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Mershon Center for International Security Studies

Barbara Roth

Mershon graduate student affiliate Barbara Roth is one of five doctoral candidates from The Ohio State University to be awarded the prestigious Fulbright-Hays Doctoral Dissertation Research Abroad (DDRA) Fellowship by the U.S. Department of Education, International and Foreign Language Education (IFLE) office.

She will conduct research in Bosnia and Herzegovina for 12 months examining "Settlement Social Norms and Conflict Migration in Bosnia." Nationwide across all disciplines, only 90 Doctoral Dissertation Research Abroad Fellowships were awarded.

Roth won a 2018-19 student research grant from the Mershon Center. The abstract for her winning project is:

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Erik Nisbet

Olga Kamenchuk

The Mershon Center for International Security Studies is a co-sponsor for "Diplomatic Dialogue: Public opinion and public diplomacy in international relations," a one-day conference to be held on October 11, 2018, at the Gorchakov Foundation in Moscow.

Organized by Mershon affiliates Erik Nisbet and Olga Kamenchuk, co-directors of the Mershon Center's Eurasian Security and Governance Program, the conference will bring together mixed panels composed of top international and Russian experts speaking about the intersections of public diplomacy, public opinion, and foreign policy in each country and their relevance to U.S.-Russia foreign relations.

Among the questions to be considered are:

  • What role does the public opinion play in shaping foreign policy?
  • What are the risks of knowledge gaps in international relations?
  • What are the current and future perspectives for U.S.-Russia relations?

Leading researchers and experts from George Washington University, Ohio State's Mershon Center for International Security Studies, Russian Public Opinion Research Center (VCIOM), Institute of World Economy and International Relations (Russian Academy of Sciences), Russian State University for the Humanities, St. Petersburg State University, USC Center for Public Diplomacy, Oklahoma State University School of Global Studies, and other institutions will discuss these issues at the conference.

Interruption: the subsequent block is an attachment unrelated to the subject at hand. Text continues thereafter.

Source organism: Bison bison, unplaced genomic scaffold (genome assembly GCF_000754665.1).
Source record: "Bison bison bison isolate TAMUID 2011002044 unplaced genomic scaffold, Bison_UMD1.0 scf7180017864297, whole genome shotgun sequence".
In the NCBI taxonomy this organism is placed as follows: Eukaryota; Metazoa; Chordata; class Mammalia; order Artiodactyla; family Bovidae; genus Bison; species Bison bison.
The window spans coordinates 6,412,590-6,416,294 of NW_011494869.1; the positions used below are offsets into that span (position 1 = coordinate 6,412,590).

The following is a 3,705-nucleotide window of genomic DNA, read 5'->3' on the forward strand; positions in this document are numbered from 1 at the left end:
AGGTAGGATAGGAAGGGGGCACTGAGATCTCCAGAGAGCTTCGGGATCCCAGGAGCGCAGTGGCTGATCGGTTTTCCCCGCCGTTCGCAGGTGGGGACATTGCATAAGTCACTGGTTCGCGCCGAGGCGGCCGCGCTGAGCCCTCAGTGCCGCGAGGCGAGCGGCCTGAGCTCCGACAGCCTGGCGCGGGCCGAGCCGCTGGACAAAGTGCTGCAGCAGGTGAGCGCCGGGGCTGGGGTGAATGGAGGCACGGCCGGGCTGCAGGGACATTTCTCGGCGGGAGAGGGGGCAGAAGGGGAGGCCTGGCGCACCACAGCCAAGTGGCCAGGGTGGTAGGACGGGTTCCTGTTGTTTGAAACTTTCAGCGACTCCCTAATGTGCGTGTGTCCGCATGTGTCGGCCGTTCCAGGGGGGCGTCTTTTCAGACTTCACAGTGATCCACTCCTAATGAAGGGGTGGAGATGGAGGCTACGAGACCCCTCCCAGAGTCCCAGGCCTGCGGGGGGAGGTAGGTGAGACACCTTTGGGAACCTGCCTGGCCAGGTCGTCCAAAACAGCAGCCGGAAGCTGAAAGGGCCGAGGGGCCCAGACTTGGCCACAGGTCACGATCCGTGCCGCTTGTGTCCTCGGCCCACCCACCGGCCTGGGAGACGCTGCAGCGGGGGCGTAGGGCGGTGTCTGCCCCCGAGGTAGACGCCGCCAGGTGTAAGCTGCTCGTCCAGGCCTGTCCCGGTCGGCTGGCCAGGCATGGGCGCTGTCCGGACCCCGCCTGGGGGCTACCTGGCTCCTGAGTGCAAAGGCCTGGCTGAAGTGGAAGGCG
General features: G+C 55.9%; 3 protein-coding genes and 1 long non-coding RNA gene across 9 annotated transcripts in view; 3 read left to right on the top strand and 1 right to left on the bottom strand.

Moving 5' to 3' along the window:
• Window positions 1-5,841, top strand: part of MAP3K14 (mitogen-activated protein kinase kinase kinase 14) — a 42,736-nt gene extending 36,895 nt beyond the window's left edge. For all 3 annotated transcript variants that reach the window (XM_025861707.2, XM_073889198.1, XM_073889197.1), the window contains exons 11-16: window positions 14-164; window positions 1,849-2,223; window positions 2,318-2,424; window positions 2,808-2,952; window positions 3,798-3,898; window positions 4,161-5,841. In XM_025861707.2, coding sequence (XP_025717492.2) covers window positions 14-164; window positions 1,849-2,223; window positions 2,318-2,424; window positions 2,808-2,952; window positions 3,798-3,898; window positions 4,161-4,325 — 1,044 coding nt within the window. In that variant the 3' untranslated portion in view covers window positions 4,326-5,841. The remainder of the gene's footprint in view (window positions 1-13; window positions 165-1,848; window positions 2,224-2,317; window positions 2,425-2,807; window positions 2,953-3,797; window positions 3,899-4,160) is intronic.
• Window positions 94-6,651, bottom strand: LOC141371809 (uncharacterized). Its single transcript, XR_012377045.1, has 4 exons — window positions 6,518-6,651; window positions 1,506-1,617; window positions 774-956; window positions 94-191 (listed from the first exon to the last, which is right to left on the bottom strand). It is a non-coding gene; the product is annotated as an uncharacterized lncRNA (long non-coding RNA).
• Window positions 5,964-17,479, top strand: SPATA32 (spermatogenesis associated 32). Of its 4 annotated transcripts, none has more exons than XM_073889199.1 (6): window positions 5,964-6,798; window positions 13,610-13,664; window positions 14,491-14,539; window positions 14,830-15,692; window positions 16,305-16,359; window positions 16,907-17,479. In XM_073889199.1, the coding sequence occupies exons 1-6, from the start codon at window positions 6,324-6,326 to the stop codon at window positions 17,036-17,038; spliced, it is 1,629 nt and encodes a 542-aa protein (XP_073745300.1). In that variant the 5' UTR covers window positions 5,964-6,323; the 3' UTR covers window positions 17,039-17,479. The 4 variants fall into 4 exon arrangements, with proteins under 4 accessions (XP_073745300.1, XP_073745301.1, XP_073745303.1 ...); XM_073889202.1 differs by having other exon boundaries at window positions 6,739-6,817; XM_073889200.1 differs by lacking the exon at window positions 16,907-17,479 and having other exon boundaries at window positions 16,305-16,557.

Date: October 11, 2018; 9:30 a.m. to 6:30 p.m.
Venue: Gorchakov Fund, Moscow, 105064 Yakovoapostolsky pereulok, 10 str. 1
Working languages: Russian, English. Simultaneous translation is provided.
Register here

Peter Shane

When Mershon affiliate Peter Shane, Jacob E. Davis and Jacob E. Davis II Chair in Law, was called upon by Democrats to testify at Judge Brett Kavanaugh’s confirmation hearings to the U.S. Supreme Court, the hearings were set to begin in just 12 days. Shane had even less time to prepare his testimony: His remarks were due two days in advance, and of course, he still had to teach.

Shane thought accessibility would be of paramount importance to his presentation. “I often say that the hardest things for me to teach are the things that I know the most about,” he said. “The senators themselves are quite sophisticated, but they’re also using the arguments that they hear from witnesses to shape the public narrative about what the nomination represents—either for it or against it. It’s not really helpful to them to have a kind of jargon-laden legal memorandum, they need something that’s more accessible than that.”

Shane ultimately honed his testimony around a central point: It’s a perilous time in American politics to create the most executive power-indulgent Supreme Court since World War II. In his view, Kavanaugh’s confirmation would do just that. Referring to Kavanaugh as an “extreme presidentialist,” Shane cautioned that his nomination to the Supreme Court could effectively undermine President Donald Trump’s accountability to the rule of law.

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Joonghyun Kwak

Joonghyun Kwak is joining the Mershon Center for International Security Studies as a postdoctoral researcher working with Craig Jenkins on the Survey Data Recycling project. His primary mission is to develop analysis of data quality to assess the added value of international survey harmonization.

There is a wealth of international survey data that is rarely used because of the difficulties of constructing comparable measures over time and space. The Survey Data Recycling project is building a public access online database that harmonizes into comparable measures the major social, demographic and political variables from over 3,500 international surveys covering 24 major survey programs for over 142 countries covering 1966-2016.

A major product will be metadata measuring survey quality and a set of online analytic tools for evaluating, visualizing and managing these data. The project will create a Handbook for Survey Harmonization as well as research articles assessing the value-added from international survey harmonization.

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